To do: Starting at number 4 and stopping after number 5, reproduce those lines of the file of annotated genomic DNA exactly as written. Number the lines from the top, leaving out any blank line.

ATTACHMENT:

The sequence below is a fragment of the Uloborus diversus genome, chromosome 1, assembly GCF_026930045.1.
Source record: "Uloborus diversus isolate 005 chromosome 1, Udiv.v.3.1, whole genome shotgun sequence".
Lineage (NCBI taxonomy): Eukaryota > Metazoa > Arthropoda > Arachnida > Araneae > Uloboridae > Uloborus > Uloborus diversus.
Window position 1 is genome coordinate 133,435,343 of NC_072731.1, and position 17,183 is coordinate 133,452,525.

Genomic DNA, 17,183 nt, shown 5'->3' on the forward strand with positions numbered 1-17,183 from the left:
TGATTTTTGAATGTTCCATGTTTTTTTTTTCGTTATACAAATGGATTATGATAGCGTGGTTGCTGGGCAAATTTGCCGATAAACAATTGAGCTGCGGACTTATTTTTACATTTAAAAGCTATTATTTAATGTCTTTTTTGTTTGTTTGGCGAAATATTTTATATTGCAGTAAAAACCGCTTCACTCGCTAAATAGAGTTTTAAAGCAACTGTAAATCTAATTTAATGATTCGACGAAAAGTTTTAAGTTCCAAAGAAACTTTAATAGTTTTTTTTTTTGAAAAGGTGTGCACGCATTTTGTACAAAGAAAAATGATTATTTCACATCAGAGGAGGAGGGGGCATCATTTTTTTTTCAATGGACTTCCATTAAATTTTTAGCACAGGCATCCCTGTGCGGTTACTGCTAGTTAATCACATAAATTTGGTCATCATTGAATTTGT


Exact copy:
Window position 1 is genome coordinate 133,435,343 of NC_072731.1, and position 17,183 is coordinate 133,452,525.

Genomic DNA, 17,183 nt, shown 5'->3' on the forward strand with positions numbered 1-17,183 from the left: